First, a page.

It’s nice to be able to share my fears with friends like you. It would be horrible if I had to just bottle up my fear, for example, of being in a mega-earthquake, trapped under a fallen beam and waiting in vain for help to come, with nothing to eat but the bugs and spiders that crawl in my mouth and nothing to drink but water trickling on my face from a nearby broken water line.
Then help doesn’t come until a rescue crew with dogs comes by, and the dogs bark, but someone in the crew says, “there couldn’t be anyone alive down there — the dogs must be smelling a squirrel.”
A less scary fear, but similar, is that I finally decide to test whether I can use my cell phone to call from one of my building’s elevators, so that I’d feel safer if the elevator broke down. So to test the phone, I take an elevator to the 12th floor. At the 12th floor, the door doesn’t open. I try to call for help, and it doesn’t work. I can’t go to another floor. A message on the phone says I lost cell service and to keep trying again.
I realize it was as I always expected it would be. By trying to test whether I was safe, I jinxed myself. It would be three days before any resident thinks to complain to building management that elevator #1 is stuck on floor 12. By then, it will be Saturday and management will be off until Monday at 9 a.m. The resident won’t mind, because they could still use elevator #2.
Fortunately, I would have had with me a 1.5-liter bottle of my favorite red wine, and it would have had a twist-off cap. Unfortunately, that would be gone four hours into the 120-hour ordeal, and I’d be a wreck by the end, having gone from my baseline yellow on the anxiety scale through orange, then red, then flaming purple during the other 116 hours.
Those are personal fears, but I’m not limited to personal fears. I can, believe it or not, be fearful for the general public.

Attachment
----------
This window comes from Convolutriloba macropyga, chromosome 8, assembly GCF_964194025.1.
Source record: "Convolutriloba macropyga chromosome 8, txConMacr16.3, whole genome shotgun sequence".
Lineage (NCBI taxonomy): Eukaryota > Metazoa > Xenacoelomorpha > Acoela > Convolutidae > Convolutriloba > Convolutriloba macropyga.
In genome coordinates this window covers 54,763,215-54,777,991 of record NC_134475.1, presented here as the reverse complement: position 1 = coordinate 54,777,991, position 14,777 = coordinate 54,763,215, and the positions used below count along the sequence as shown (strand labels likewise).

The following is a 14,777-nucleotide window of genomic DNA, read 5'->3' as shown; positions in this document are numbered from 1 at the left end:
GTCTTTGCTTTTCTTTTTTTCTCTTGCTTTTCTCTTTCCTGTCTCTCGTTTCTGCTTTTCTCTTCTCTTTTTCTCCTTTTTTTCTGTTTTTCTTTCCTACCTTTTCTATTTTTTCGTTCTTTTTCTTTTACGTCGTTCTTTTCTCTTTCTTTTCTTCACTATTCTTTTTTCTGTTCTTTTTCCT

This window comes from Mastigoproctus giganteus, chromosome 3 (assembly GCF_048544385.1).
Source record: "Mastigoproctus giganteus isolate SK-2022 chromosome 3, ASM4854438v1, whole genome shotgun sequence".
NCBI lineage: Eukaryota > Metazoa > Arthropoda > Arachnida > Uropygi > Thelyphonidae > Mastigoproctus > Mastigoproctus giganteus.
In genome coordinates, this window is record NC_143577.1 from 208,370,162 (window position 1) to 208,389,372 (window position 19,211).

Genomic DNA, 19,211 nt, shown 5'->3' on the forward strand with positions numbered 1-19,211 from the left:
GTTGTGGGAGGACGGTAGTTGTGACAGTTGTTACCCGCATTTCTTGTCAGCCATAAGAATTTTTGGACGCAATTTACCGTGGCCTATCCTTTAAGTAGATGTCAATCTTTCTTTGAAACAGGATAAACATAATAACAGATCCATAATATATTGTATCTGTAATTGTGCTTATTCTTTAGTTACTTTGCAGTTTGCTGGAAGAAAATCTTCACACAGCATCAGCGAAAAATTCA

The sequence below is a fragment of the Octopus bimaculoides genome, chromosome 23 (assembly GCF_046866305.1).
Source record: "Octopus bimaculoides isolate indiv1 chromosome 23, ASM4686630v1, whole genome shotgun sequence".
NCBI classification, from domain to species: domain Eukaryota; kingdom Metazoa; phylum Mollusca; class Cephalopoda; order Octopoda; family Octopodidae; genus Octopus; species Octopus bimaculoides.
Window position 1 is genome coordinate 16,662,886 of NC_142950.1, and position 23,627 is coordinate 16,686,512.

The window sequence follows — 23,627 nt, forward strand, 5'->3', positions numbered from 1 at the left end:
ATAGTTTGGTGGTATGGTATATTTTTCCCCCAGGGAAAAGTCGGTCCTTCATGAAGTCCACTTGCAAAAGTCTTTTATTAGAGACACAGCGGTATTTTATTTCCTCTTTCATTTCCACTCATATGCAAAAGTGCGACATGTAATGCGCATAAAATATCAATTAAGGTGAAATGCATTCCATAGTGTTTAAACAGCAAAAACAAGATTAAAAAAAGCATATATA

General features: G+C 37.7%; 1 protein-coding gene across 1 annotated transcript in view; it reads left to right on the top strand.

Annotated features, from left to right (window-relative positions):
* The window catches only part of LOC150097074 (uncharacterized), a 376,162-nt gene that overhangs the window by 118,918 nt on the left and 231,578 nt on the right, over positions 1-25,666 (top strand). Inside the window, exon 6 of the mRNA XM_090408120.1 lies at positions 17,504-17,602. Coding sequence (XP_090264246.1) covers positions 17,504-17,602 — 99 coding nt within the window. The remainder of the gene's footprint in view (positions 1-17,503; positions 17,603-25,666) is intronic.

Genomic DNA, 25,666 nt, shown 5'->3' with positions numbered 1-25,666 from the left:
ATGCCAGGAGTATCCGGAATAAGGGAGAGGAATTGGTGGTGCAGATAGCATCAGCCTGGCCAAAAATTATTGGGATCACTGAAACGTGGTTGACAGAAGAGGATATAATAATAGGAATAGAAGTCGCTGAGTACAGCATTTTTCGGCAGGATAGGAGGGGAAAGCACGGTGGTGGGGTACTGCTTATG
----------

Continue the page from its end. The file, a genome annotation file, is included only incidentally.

I have a new such fear that was inspired by the CNBC headline “Looming evictions may soon make 28 million homeless in U.S., expert says.” It’s an interview with Emily Benfer, a tenants’ advocate based in Washington, D.C., concerning what to expect as eviction moratoriums expire around the country. The headline as usual goes for the worst case — she allows it might only be 20 million.
Also, she doesn’t break down the expected impacts. In the past, for every 100 people evicted, 25 are accepted into homes of friends or family, so they don’t add to the street and shelter count. Still, that leaves us with a boost of 15 million people living outdoors or in shelters. Since most of the shelters needed won’t be built by then, by “shelters” we have to mean mostly emergency refugee camps.
Among the states, Washington has a pretty average population, so we can figure we’ll see that boost look like 15/50 = 0.3 million = 300,000 people, roughly. Where do you think they will all end up? And what do you think that would do to the economy, to homeless advocates, to local politics? This is where the fear just walks in and takes the best seat in your living room, having kicked its occupant to the floor.
The increase should be delayed in King County because of laws passed to mitigate the end of the eviction moratorium in the county and Seattle. But we can’t expect it to be delayed forever. We have 30 percent of the population of the state, so look out for an eventual increase of 90,000 homeless people. Possibly more, because we are more likely to be renters here.
That means more than seven times as many people in King County will need to sleep outside or find a shelter to sleep in. This doesn’t take into account the numbers of homeless people who will migrate to King County from surrounding counties. Our shelters are already mostly full. We will have to either allow many more tent cities and rough dwellings, some on the scale of Hooverville in the Great Depression, or there will be authoritarian refugee camps, or both.
Many services will collapse. People will be living on Top Ramen and bread.
Read more in the July 22-28, 2020 issue.